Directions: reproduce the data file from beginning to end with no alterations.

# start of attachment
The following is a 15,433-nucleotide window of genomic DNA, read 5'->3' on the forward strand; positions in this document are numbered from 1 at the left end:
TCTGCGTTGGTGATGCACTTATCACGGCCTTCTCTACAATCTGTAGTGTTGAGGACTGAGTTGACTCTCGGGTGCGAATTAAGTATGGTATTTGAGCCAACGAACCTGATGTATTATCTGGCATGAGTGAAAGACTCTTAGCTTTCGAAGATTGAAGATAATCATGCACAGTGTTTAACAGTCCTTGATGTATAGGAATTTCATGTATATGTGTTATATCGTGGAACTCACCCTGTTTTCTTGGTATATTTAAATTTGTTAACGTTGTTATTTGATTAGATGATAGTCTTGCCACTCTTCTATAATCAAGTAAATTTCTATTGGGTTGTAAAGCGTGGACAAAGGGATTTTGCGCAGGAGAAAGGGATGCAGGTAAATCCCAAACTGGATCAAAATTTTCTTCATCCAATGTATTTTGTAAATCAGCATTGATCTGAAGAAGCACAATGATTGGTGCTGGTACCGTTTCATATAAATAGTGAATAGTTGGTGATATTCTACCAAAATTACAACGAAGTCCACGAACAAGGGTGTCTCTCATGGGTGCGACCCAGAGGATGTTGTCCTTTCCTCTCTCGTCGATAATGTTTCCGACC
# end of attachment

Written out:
The following is a 15,433-nucleotide window of genomic DNA, read 5'->3' on the forward strand; positions in this document are numbered from 1 at the left end:
TCTGCGTTGGTGATGCACTTATCACGGCCTTCTCTACAATCTGTAGTGTTGAGGACTGAGTTGACTCTCGGGTGCGAATTAAGTATGGTATTTGAGCCAACGAACCTGATGTATTATCTGGCATGAGTGAAAGACTCTTAGCTTTCGAAGATTGAAGATAATCATGCACAGTGTTTAACAGTCCTTGATGTATAGGAATTTCATGTATATGTGTTATATCGTGGAACTCACCCTGTTTTCTTGGTATATTTAAATTTGTTAACGTTGTTATTTGATTAGATGATAGTCTTGCCACTCTTCTATAATCAAGTAAATTTCTATTGGGTTGTAAAGCGTGGACAAAGGGATTTTGCGCAGGAGAAAGGGATGCAGGTAAATCCCAAACTGGATCAAAATTTTCTTCATCCAATGTATTTTGTAAATCAGCATTGATCTGAAGAAGCACAATGATTGGTGCTGGTACCGTTTCATATAAATAGTGAATAGTTGGTGATATTCTACCAAAATTACAACGAAGTCCACGAACAAGGGTGTCTCTCATGGGTGCGACCCAGAGGATGTTGTCCTTTCCTCTCTCGTCGATAATGTTTCCGACC